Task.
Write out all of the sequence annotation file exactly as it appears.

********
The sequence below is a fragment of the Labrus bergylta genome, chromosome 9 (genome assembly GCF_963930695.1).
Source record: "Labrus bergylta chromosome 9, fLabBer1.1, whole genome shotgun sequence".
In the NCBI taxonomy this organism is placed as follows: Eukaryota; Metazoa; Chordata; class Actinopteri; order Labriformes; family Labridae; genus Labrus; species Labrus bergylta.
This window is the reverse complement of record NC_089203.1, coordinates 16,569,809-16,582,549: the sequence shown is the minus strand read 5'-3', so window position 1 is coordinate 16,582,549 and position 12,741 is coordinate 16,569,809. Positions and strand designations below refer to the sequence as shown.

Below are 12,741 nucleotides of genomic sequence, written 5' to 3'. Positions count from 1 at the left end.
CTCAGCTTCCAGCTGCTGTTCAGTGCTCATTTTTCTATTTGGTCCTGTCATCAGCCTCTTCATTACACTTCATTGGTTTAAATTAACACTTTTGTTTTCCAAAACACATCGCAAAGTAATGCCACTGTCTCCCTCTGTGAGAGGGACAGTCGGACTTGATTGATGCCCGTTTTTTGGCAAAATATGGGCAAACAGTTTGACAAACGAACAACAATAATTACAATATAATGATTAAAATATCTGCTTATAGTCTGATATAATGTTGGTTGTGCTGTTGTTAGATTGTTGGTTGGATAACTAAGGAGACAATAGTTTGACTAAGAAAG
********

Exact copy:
The sequence below is a fragment of the Labrus bergylta genome, chromosome 9 (genome assembly GCF_963930695.1).
Source record: "Labrus bergylta chromosome 9, fLabBer1.1, whole genome shotgun sequence".
In the NCBI taxonomy this organism is placed as follows: Eukaryota; Metazoa; Chordata; class Actinopteri; order Labriformes; family Labridae; genus Labrus; species Labrus bergylta.
This window is the reverse complement of record NC_089203.1, coordinates 16,569,809-16,582,549: the sequence shown is the minus strand read 5'-3', so window position 1 is coordinate 16,582,549 and position 12,741 is coordinate 16,569,809. Positions and strand designations below refer to the sequence as shown.

Below are 12,741 nucleotides of genomic sequence, written 5' to 3'. Positions count from 1 at the left end.
CTCAGCTTCCAGCTGCTGTTCAGTGCTCATTTTTCTATTTGGTCCTGTCATCAGCCTCTTCATTACACTTCATTGGTTTAAATTAACACTTTTGTTTTCCAAAACACATCGCAAAGTAATGCCACTGTCTCCCTCTGTGAGAGGGACAGTCGGACTTGATTGATGCCCGTTTTTTGGCAAAATATGGGCAAACAGTTTGACAAACGAACAACAATAATTACAATATAATGATTAAAATATCTGCTTATAGTCTGATATAATGTTGGTTGTGCTGTTGTTAGATTGTTGGTTGGATAACTAAGGAGACAATAGTTTGACTAAGAAAG